Neil Gaiman and Akiva Goldsman are joining forces to produce a TV series adaptation of the late Mervyn Peake's Gormenghast novels for FremantleMedia. Gaiman, of course, is a world renowned fantasy and horror author who made his name writing The Sandman comic books for DC's Vertigo in the late 1980s and early '90s, before going on to pen such acclaimed novels as American Gods, Coraline, and The Graveyard Book. He has also ventured further into the pool of television in recent years, having written multiple Doctor Who episodes and produced the American Gods TV series for FremantleMedia and Starz.
Most recently, Gaiman served as showrunner on Good Omens - Amazon's miniseries adaptation of the novel written by Gaiman and the late Terry Pratchett - and stepped in to help fill the hole left by American Gods showrunners Bryan Fuller and Michael Green, following their departure late last year. Gaiman, for his part, has announced his intention to focus more on novel writing once Good Omens is done and American Gods' season 2 showrunner, Jesse Alexander, is settled in. However, that doesn't mean he's stepping away from television altogether.
Deadline is reporting that Gaiman will serve as a "non-writing" executive producer on the Gormenghast TV series alongside the Oscar-winning Goldsman. Fremantle reportedly has the small screen rights to all five Gormenghast novels, including Peake's initial trilogy (Titus Groan, Gormenghast, Titus Alone), the novella Boy in Darkness, and the posthumously published Titus Awakes (which Peake's widow Maeve Gilmore helped to finish). Gaiman has further issued a statement on the matter, in which he sings the praises of Peake's books and their significance in fantasy literature history:
“There is nothing in literature like Mervyn Peake’s remarkable Gormenghast novels. They were crafted by a master, who was also an artist, and they take us to an ancient castle as big as a city, with heroes and villains and people larger than life that are impossible to forget. There is a reason why there were two trilogies that lovers of the fantasy genre embraced in the Sixties: Lord of the Rings, and the Gormenghast books. It’s an honor to have been given the opportunity to help shepherd Peake’s brilliant and singular vision to the screen.”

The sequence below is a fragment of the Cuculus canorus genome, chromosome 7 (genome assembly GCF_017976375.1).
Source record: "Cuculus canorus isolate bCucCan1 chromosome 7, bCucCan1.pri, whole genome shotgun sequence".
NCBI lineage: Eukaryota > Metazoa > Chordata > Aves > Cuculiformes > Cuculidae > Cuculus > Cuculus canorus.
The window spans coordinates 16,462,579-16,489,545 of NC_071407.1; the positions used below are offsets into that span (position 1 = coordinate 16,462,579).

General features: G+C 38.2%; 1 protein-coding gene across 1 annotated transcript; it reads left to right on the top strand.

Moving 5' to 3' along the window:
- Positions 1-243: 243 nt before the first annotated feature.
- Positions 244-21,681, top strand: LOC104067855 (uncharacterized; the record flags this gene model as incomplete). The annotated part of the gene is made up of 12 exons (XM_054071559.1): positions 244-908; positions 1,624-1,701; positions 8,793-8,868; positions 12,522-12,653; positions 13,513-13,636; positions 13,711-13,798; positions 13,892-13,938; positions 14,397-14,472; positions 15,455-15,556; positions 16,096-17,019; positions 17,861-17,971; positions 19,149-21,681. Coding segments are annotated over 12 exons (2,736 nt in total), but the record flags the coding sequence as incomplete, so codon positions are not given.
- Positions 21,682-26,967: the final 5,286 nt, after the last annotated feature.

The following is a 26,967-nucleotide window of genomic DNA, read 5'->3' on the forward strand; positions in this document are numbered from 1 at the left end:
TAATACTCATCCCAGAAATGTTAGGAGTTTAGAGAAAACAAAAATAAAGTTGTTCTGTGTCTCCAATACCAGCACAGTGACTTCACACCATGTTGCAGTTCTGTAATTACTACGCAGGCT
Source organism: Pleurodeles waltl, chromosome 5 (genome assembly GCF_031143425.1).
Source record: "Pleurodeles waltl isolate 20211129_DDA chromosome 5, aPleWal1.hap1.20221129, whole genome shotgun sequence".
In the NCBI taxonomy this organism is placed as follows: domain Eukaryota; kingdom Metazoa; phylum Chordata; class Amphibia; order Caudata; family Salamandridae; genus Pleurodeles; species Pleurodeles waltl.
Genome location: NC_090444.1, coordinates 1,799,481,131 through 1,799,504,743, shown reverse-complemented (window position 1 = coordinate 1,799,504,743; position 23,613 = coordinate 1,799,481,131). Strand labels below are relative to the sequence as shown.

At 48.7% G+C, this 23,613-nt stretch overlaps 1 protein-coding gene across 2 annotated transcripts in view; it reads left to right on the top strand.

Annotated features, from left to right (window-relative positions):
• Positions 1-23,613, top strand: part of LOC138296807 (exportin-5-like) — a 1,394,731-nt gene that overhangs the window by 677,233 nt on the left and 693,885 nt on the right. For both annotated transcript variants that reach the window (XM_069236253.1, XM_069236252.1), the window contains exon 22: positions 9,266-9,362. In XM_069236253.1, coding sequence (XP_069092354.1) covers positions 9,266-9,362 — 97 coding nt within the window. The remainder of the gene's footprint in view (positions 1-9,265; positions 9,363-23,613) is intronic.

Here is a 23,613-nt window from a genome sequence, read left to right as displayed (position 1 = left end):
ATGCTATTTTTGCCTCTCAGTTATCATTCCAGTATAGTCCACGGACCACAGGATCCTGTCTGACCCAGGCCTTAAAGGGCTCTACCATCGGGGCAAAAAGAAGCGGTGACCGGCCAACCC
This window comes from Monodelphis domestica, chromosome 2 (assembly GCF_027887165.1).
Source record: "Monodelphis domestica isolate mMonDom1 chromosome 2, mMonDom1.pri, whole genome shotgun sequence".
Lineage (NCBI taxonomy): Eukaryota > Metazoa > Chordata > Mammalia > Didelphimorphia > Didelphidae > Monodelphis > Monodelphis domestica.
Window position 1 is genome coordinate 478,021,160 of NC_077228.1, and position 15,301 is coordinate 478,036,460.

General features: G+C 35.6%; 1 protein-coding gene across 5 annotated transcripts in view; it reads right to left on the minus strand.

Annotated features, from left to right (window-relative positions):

The first three Gormenghast books were published from 1946-59 and revolve around the massive gothic structure that is Castle Gormenghast, as well as its residents; Titus, heir to the throne of the House of Groan, his late father's loyal servant Flay, and the scheming kitchen boy Steerpike among them. Jonathan Rhys Meyers and the late Christopher Lee respectively played Steerpike and Flay in the four-part miniseries that the BBC aired back in 2000, based on the first two Gormenghast books. Casting has yet to begin on the new Gormenghast TV adaptation though, with a search actively underway to select a showrunner for the series first.
Gaiman and FremantleMedia's involvement with Gormenghast is certainly encouraging at this stage, following their success with American Gods season 1. Goldsman boasts an impressive genre TV show resume too, having executive produced and in some cases written for Fringe, Underground, and Star Trek: Discovery over the last ten years. Gormenghast thus joins such developing projects as the BBC's His Dark Materials and Showtime's Kingkiller Chronicle series, on the growing list of intriguing fantasy novel TV adaptations that are currently somewhere in the pipeline.
We will bring you more information on Gormenghast as it becomes available.